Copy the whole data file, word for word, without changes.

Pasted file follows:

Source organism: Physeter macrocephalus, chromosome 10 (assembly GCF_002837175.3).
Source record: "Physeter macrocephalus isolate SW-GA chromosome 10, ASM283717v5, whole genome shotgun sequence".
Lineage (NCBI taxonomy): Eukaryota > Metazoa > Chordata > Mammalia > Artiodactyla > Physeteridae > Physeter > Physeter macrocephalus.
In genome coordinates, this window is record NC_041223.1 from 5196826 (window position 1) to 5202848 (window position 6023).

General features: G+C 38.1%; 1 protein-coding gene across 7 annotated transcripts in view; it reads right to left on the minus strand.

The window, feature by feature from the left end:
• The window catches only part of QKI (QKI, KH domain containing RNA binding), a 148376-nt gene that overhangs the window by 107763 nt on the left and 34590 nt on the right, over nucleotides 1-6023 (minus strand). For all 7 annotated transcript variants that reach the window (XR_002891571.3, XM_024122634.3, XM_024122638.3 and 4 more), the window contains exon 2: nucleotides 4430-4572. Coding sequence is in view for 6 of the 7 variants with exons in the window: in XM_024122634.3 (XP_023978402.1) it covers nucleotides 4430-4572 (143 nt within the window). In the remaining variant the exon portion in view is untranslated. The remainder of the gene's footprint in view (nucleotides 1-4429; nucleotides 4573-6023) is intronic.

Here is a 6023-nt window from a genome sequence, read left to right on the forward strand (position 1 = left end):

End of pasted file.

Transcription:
Source organism: Physeter macrocephalus, chromosome 10 (assembly GCF_002837175.3).
Source record: "Physeter macrocephalus isolate SW-GA chromosome 10, ASM283717v5, whole genome shotgun sequence".
Lineage (NCBI taxonomy): Eukaryota > Metazoa > Chordata > Mammalia > Artiodactyla > Physeteridae > Physeter > Physeter macrocephalus.
In genome coordinates, this window is record NC_041223.1 from 5196826 (window position 1) to 5202848 (window position 6023).

General features: G+C 38.1%; 1 protein-coding gene across 7 annotated transcripts in view; it reads right to left on the minus strand.

The window, feature by feature from the left end:
• The window catches only part of QKI (QKI, KH domain containing RNA binding), a 148376-nt gene that overhangs the window by 107763 nt on the left and 34590 nt on the right, over nucleotides 1-6023 (minus strand). For all 7 annotated transcript variants that reach the window (XR_002891571.3, XM_024122634.3, XM_024122638.3 and 4 more), the window contains exon 2: nucleotides 4430-4572. Coding sequence is in view for 6 of the 7 variants with exons in the window: in XM_024122634.3 (XP_023978402.1) it covers nucleotides 4430-4572 (143 nt within the window). In the remaining variant the exon portion in view is untranslated. The remainder of the gene's footprint in view (nucleotides 1-4429; nucleotides 4573-6023) is intronic.

Here is a 6023-nt window from a genome sequence, read left to right on the forward strand (position 1 = left end):